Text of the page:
SAN ANTONIO – Aslea Williams celebrated another championship Friday and this time, her coach, Jacques Curtis was right along with her. This was the big one. This one was why this senior post was recruited to Shaw. And this one was for the ages.
Williams’ oh-so-timely baskets late and stellar guard play throughout helped the Lady Bears beat Ashland in overtime 88-82 to win the Division II women’s championship.
|DIVISION II TOURNAMENT|
|• Championship Recap|
|Ashland vs. Bentley | Recap|
|Shaw vs. Rolins | Recap|
|Turner: Daughtery goes off|
|Turner: Losses speerhead finalists|
|Farnum: Making impact eveywhere|
|• Championship Info|
Finally, Williams can express her unbridled glee at a team accomplishment without drawing the ire of Curtis. You see, last year after Shaw won the CIAA championship, Williams was beside herself with joy — until she got in the locker room afterward.
“The comment I made to them then was I didn’t bring you here to win the CIAA,” Curtis said. “I brought you here to win the national championship. [Williams] was like, this is my first championship that I’ve won, so I’m going to be happy we won the championship. Now, we’ve got what I brought her here to do. That was the goal.”
Early on it looked like if Shaw (29-6) was going to win, it was going to do it with minimal input from Williams. Ashland was keenly aware of Shaw’s inside dominance throughout the tournament and figured its best way to counter it was smother Williams and Shaw’s other post players and contest every shot.
“With a team like this you have to defend the inside game,” Ashland head coach Sue Ramsey said. “And there are some things you have to sacrifice. We wanted to pack the paint a little bit to make it harder to get the ball in. Then they started hitting the 10-12 foot range shot. We have to make sure we come out and contest that as well.”
For sure Ashland’s plan was highly effective until the “they” Ramsey spoke of – Shaw’s forgotten folks, its guards – took over. They were why Shaw was able to withstand a killer 20-point first half from Ashland’s Jena Stutzman and trailed only by 11 points at 43-32.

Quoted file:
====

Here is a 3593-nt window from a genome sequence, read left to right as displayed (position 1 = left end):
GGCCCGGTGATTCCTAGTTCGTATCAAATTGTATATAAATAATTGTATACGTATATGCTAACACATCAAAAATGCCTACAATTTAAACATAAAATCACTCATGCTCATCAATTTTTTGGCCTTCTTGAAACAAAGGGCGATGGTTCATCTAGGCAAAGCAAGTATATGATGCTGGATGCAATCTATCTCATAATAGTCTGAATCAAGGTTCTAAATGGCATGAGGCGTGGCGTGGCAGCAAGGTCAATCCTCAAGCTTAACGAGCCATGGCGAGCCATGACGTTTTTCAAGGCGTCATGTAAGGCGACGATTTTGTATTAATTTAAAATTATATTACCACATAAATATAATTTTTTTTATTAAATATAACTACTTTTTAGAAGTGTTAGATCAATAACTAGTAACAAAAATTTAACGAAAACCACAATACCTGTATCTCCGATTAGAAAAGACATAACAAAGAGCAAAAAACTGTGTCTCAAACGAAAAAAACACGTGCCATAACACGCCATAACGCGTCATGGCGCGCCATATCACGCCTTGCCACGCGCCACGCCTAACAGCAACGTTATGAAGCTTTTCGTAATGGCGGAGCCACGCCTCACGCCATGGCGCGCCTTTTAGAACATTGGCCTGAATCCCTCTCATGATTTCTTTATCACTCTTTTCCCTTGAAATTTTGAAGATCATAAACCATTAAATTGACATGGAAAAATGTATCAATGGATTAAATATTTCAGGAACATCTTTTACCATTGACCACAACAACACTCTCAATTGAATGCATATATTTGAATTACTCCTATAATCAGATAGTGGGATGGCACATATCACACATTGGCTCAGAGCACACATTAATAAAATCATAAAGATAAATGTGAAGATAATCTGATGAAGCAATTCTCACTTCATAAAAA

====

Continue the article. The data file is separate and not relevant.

The half could not have been more horrible for Williams. She was totally bottled up. Her contribution was three rebounds, 0 for 4 from the field and one free throw.
“I pretty much stunk it up,” Williams said. “I know my shots were not falling in the beginning. I wasn’t getting a lot of touches because they were cramming it down inside. But I still felt we were OK.”
So did Curtis. He thought that Williams, Kyria Buford and Crystal Harris going a combined 2-of-13 shooting with seven rebounds and seven points boded well for Shaw. There was nowhere for them to go but up.
“Really, they should have put us away in the first half. “We weren’t worried we were down. We wanted to make sure we could still see them. We didn’t want them to get too far ahead that we could not run them down. We wanted to be close enough to where they could see us in their rear view mirror.”
Ashland (33-2) found out the hard way that the objects in their mirror were indeed closer than they appeared.
Williams’ layup, her first points of the game capped an 11-2 second-half start for Shaw and pulled it to within two at 45-43. That Williams even got the ball was because Sequoyah Griffin and Brittney Spencer were loosening up the Ashland defense with jumpers. It allowed Williams to settle in momentarily.
“I kept thinking if our guards will keep hitting their shots, it will open up for us,” Williams said. “It’s so much easier when you start making shots. When you miss and run up and down the floor, you get tired. When you make shots, you feel a little more pumped up. We got pumped up.”
Curtis, in efforts to keep his team fresh, shuttled players in and out. And while Shaw made its most important run, one that pulled it within a point of Ashland 69-68 with 1:16 to go, Williams was planted on the bench. And wearing Curtis’ ears out.
“She was at the end of the bench saying, ‘Put me in, coach. Put me in. I got heart, I can make it happen.’ That’s the kind of kid she is.”
So it was here that Curtis replaced Harris with Williams and she made the two biggest baskets of her life on back-to-back possessions that put Shaw ahead by three with 24.3 seconds left.
Then Stutzman happened. This senior guard drained a three-pointer from the top of the key to send the game into overtime. She finished with a game-high 32 points.
“We didn’t mind playing five more minutes,” Curtis said. “We had the energy to keep playing. We were prepared to play three overtimes as long as we keep playing. We felt like it was to our advantage to keep playing.”
Williams owned the overtime scoring five in Shaw’s 7-2 run to start the extra session and it never looked back.
“I knew in crunch time I had to show up,” Williams said, who finished with 14 points and 11 rebounds. “I was a little winded, but I was playing good defense and wanted to come back in and help my teammates. This was a great way to go out.”